Coronavirus May Spread via Pillows Used by Presymptomatic COVID-19 Patients

People infected with the coronavirus who were not yet showing symptoms spread the germ to a range of surfaces in a hotel room, including pillow cases, a sheet, and duvet, a study has revealed.

The virus contaminated surfaces in less than 24 hours, despite the patients being pre-symptomatic, according to a study published in the journal Emerging Infectious Diseases.

Pre-symptomatic patients "may easily contaminate the environment," the authors wrote.

To learn more about the pre-symptomatic spread of SARS-CoV-2 (the coronavirus which causes COVID-19), the researchers tested swabs taken from a hotel room where two Chinese students were quarantined. The students had been studying overseas. One, referred to as patient A, had returned on March 19 and patient B on March 20.

When they arrived in China, neither had a fever or any symptoms of COVID-19, but were taken to a hotel for a 14-day quarantine. Every morning and afternoon, local medical staff checked their body temperature and if they had developed symptoms. On day two, neither had a fever or symptoms. Regardless, they were tested for the coronavirus, and their results came back positive. They were sent to a local hospital for treatment, and still didn't show any symptoms despite nose, sputum, and fecal samples testing positive and containing high levels of the SARS-CoV-2.

After two days in the hospital, patient A developed a fever and a cough. By day six, patient B had a fever and cough, and scans revealed issues with her lungs.

The researchers took swabs from surfaces in the students' two hotel rooms three hours after they tested positive. They took samples from the pillow and duvet covers, sheet, and towel, as well as the door and faucet handles, light switch, the room's thermometer, television remote, bathroom door handle, and toilet seat and flush. The students were the only people to recently stay in the room, as the hotel was closed from January 24 due to lockdown measures. To add a control to their study, the scientists also collected samples from an unoccupied room.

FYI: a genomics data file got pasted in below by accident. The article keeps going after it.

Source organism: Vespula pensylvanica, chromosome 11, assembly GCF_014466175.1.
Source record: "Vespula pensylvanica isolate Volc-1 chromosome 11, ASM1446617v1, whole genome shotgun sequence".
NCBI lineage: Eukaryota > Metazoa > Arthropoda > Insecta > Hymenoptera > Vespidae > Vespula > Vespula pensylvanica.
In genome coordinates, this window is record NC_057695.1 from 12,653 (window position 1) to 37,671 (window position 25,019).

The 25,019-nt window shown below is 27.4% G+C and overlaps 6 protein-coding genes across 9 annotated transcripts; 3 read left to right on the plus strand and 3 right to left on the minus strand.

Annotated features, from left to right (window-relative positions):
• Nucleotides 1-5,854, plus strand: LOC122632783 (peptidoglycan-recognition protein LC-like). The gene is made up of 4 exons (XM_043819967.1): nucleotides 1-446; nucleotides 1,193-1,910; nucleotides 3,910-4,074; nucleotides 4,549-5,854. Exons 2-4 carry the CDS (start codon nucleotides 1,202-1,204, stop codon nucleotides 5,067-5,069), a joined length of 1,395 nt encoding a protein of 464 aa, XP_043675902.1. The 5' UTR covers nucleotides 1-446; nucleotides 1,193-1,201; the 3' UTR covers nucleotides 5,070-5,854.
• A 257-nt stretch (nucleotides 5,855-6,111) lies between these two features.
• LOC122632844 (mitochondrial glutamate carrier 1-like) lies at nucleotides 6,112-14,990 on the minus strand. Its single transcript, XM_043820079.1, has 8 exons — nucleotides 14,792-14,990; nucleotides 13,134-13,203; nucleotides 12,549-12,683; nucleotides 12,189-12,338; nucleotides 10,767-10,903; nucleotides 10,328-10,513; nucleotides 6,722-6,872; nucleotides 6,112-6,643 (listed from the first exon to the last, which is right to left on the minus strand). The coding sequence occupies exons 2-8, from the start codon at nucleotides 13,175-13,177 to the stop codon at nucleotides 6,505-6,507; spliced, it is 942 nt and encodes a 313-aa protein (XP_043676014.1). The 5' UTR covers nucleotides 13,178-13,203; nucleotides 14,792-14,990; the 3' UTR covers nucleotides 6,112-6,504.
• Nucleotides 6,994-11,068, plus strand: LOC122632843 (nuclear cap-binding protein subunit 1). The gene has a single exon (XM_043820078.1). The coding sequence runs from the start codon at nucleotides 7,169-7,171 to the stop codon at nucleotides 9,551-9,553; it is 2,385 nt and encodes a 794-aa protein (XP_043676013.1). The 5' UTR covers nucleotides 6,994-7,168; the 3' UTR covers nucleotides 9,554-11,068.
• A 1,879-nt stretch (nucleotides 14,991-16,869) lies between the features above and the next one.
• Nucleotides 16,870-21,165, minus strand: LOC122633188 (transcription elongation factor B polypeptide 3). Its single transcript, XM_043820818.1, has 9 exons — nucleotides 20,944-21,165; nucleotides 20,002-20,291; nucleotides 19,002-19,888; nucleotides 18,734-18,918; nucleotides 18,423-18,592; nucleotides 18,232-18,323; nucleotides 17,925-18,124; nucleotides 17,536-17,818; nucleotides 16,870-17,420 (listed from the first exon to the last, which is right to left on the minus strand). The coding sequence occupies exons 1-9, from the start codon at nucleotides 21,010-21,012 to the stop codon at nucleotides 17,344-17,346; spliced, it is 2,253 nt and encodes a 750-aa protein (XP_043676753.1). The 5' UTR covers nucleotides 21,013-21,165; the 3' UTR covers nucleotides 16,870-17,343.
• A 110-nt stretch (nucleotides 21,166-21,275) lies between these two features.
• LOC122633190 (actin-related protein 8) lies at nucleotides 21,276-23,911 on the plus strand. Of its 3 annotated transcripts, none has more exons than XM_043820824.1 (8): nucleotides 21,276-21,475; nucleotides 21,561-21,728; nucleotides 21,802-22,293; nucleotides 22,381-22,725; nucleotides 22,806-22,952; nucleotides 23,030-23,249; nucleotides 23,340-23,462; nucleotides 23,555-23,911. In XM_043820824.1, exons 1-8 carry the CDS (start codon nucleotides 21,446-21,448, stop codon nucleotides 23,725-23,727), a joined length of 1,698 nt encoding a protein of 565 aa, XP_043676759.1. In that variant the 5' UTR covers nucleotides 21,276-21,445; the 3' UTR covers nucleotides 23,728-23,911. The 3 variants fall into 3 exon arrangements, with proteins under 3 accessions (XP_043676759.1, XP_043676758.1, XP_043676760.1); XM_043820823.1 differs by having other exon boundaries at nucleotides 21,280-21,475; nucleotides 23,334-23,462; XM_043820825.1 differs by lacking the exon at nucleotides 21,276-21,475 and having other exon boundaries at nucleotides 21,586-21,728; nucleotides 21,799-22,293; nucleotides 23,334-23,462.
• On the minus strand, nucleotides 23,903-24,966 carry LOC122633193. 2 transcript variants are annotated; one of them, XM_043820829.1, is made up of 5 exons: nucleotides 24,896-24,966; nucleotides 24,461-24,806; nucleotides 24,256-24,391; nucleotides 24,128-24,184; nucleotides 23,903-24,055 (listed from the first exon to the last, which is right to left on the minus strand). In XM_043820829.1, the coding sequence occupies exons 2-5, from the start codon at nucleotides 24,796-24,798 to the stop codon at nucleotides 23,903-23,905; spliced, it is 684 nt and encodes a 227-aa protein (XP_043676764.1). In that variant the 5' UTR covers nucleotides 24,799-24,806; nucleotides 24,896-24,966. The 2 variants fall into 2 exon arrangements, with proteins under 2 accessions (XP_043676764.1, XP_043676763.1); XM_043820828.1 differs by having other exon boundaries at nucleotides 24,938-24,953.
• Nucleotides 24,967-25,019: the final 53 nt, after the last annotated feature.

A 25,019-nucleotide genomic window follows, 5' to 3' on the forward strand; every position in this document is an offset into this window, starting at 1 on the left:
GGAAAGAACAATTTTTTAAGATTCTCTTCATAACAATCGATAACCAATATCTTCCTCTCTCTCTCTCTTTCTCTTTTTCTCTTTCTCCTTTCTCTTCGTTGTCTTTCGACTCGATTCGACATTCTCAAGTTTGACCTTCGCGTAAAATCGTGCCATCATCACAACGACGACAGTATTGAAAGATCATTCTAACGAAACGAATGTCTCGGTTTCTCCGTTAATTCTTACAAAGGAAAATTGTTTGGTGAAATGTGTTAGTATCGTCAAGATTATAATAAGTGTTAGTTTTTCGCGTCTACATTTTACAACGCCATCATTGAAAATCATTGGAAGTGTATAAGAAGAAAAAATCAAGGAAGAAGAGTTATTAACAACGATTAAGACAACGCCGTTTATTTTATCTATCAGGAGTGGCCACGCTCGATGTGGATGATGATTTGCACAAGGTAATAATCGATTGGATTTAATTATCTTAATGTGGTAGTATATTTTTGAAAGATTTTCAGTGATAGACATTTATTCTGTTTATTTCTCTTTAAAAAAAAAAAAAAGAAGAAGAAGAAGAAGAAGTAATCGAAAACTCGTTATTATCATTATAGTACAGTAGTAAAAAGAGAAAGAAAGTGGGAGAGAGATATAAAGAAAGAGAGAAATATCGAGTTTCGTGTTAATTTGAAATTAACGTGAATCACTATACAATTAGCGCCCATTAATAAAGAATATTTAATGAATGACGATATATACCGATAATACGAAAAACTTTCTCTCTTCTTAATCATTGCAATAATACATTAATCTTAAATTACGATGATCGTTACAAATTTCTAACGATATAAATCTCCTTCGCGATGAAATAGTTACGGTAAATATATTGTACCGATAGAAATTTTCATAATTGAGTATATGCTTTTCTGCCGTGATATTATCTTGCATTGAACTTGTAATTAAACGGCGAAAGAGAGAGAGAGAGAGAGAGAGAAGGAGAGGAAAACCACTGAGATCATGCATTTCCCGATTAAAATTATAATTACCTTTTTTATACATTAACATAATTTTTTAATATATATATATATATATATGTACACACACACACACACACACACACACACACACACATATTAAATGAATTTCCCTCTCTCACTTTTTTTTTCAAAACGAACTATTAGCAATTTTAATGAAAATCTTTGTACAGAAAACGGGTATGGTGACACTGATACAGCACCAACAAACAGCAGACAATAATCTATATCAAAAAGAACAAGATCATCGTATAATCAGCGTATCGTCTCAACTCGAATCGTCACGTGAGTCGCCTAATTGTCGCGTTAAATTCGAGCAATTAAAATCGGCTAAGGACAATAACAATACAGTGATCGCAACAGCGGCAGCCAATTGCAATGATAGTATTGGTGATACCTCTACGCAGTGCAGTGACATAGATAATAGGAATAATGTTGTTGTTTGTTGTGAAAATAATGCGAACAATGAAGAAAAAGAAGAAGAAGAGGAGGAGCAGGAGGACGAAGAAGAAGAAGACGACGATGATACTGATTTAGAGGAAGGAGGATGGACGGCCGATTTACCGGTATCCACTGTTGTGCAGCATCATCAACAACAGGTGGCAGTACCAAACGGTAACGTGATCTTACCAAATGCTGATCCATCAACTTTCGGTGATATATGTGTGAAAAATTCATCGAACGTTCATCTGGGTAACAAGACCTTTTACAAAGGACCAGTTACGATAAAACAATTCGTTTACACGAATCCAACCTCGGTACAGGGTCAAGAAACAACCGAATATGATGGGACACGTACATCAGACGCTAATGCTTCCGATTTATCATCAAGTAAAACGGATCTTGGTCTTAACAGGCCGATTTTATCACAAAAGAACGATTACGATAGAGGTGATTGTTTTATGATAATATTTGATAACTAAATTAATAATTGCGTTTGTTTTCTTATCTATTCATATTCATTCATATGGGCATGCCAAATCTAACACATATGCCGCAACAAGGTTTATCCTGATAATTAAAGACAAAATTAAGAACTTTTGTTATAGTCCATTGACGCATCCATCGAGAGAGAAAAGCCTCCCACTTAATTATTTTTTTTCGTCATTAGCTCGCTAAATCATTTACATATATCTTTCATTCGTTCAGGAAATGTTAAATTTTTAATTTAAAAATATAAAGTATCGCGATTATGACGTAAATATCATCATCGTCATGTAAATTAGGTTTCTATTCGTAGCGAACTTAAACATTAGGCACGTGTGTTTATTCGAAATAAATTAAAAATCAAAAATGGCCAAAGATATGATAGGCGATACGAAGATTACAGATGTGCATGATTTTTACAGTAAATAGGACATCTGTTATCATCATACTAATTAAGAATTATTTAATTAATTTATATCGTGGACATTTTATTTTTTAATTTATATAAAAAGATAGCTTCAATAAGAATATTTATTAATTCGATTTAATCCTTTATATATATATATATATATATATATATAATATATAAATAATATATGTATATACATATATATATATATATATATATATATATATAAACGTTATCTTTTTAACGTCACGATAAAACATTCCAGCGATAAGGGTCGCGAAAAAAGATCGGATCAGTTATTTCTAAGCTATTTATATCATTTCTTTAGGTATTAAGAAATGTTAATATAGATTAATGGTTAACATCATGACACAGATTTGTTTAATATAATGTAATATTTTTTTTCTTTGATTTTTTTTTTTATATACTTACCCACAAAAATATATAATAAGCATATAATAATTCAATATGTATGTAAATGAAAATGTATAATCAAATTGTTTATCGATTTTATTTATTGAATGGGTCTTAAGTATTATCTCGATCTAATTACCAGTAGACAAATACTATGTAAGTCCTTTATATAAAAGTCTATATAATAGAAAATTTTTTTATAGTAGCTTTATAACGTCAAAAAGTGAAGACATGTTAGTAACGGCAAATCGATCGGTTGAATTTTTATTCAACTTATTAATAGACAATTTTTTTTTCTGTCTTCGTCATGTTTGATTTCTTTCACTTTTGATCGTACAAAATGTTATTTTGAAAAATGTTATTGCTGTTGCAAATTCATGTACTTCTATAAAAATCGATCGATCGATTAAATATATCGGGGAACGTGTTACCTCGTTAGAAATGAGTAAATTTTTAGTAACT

Out of the 11 samples they collected from each room (22 in total), eight were positive for the coronavirus. Six were from patient A's room: on the sheet, duvet cover, pillow cases, and towel. The faucet of patient B's room tested positive for the coronavirus, as well as the pillow case. As expected, the samples from the control room were negative for SARS-CoV-2. The pillow covers and sheet had a high viral load.

"In our study, we demonstrate high viral load shedding in presymptomatic patients, which is consistent with previous studies, providing further evidence for the presymptomatic transmission of the virus. In addition, presymptomatic patients with high viral load shedding can easily contaminate the environment in a short period."

Prolonged contact with an object seemed to lead to higher levels of contamination, as the virus was found on a sheet and pillows but not the door handle and light switch, the team said.

The study highlights the importance of handling potentially contaminated bedding, they said. The researchers advised against shaking linens after stripping beds, to stop the virus spreading. Potentially contaminated items must be "thoroughly" cleaned and dried for the same reason.

In a previous study, the team showed that SARS-CoV-2 can linger in a household, after it was found in a kitchen and bedroom. That study was published in The Journal of Infectious Diseases.

Since the pandemic started late last year, the coronavirus has killed 323,345 people in more than 4.9 million document cases of COVID-19, according to Johns Hopkins University. Over 1.6 million people have survived. The U.S. is the country with the most known cases, as the graph below by Statista shows.

Coronavirus Countries Statista
The countries with the most COVID-19 cases. Statista